López Santíz was seriously wounded in the May 22 attack, as was Chiapas. The aggression was the work of the Regional Organization of Coffee Growers of Ocosingo (Orcao), a paramilitary group that has been threatening Zapatista autonomous communities for years. The May attack was only the latest chapter of an armed conflict with deep historical roots.

“Chiapas is on the verge of civil war with paramilitaries and hired killers from various cartels fighting for [control] of the territory against self-defense groups, with the active or passive complicity of the governments of [Chiapas Governor] Rutilio Escandón Cadenas and [Mexican President] Andrés Manuel López Obrador,” the Zapatistas stated in the document released on Wednesday. The claim is not new: the guerrilla group warned about this same violence in September 2021, when two of their militants were kidnapped.

According to a May report from the human rights group Frayba, Chiapas has become overrun by organized crime and armed groups, with “evident links to government and companies.” The document highlighted the same problems raised by the Zapatistas and their allied groups: forced displacements, arbitrary detentions, torture, attacks on human rights defenders and journalists. According to Frayba, this is taking place amid growing militarization, state and parastatal counterinsurgencies against the EZLN — there are 147 military camps close to their communities — and the efforts of surrounding peasant and indigenous movements.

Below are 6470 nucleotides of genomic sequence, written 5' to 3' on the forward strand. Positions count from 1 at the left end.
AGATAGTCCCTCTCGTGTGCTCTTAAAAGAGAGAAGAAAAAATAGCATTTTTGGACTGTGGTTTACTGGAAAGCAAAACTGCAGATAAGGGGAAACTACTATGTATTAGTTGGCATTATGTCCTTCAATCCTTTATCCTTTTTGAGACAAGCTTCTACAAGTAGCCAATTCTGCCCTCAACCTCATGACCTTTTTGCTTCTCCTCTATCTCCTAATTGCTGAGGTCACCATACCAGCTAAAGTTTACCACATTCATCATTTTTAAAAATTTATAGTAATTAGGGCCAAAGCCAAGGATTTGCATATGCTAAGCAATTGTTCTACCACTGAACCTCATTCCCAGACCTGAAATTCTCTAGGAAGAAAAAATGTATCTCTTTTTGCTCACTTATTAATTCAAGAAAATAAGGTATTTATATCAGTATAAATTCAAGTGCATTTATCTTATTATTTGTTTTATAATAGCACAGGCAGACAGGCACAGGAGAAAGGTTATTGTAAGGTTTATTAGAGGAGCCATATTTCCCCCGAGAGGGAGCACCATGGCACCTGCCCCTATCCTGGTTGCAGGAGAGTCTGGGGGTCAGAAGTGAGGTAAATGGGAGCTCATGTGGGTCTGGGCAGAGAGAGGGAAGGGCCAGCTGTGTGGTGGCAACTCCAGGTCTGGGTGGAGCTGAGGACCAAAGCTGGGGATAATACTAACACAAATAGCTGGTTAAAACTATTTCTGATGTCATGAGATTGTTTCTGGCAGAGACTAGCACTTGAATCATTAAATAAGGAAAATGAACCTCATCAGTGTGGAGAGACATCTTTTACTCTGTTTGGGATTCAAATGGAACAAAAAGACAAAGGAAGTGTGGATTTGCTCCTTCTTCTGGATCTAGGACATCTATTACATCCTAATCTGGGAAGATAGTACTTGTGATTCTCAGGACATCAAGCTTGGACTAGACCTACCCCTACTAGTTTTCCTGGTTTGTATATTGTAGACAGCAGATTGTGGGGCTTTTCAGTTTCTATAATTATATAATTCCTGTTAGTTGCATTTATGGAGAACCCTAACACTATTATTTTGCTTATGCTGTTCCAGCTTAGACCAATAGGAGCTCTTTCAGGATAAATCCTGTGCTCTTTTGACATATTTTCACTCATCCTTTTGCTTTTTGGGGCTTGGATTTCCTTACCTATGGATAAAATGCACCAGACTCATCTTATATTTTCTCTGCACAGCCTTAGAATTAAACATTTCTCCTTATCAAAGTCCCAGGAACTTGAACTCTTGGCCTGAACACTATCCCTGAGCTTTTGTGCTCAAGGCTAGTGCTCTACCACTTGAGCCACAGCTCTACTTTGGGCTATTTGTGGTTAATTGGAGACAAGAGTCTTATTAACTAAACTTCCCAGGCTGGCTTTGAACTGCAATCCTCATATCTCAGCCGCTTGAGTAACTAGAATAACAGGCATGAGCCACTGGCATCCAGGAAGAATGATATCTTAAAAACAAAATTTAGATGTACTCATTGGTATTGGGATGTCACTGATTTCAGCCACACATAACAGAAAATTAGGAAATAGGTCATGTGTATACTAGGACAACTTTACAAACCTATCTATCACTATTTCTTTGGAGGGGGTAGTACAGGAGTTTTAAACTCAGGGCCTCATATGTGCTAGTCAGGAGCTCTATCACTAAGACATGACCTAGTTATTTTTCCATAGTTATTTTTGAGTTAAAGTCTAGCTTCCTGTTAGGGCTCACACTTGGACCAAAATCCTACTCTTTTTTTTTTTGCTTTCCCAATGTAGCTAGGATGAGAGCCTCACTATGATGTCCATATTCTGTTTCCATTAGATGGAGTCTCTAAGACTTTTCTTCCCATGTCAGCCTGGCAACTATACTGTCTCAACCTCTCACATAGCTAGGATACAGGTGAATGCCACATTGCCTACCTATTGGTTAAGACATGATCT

The EZLN statement argues that the Orcao attack is part of the systematic dispossession of lands controlled by Zapatistas and other indigenous communities. According to the group, this is happening to make way for government projects such as Sembrando Vida (Sowing Life), an initiative from López Obrador that provides economic funds in exchange for certain types of crops, like fruit trees or timber. “Programs such as Sembrando Vida and other similar projects foster confrontation between communities historically deprived of their lands and their rights,” reads the document, which says that these projects are used as “mechanisms of political control and bargaining chips” to allow organizations like Orcao to “access supposed benefits that these programs provide, at the cost of the theft of the Zapatista autonomous recovered lands.”

Zapatistas at a community meeting in January 2014.
Zapatistas at a community meeting in January 2014.Giles Clarke (Getty Images)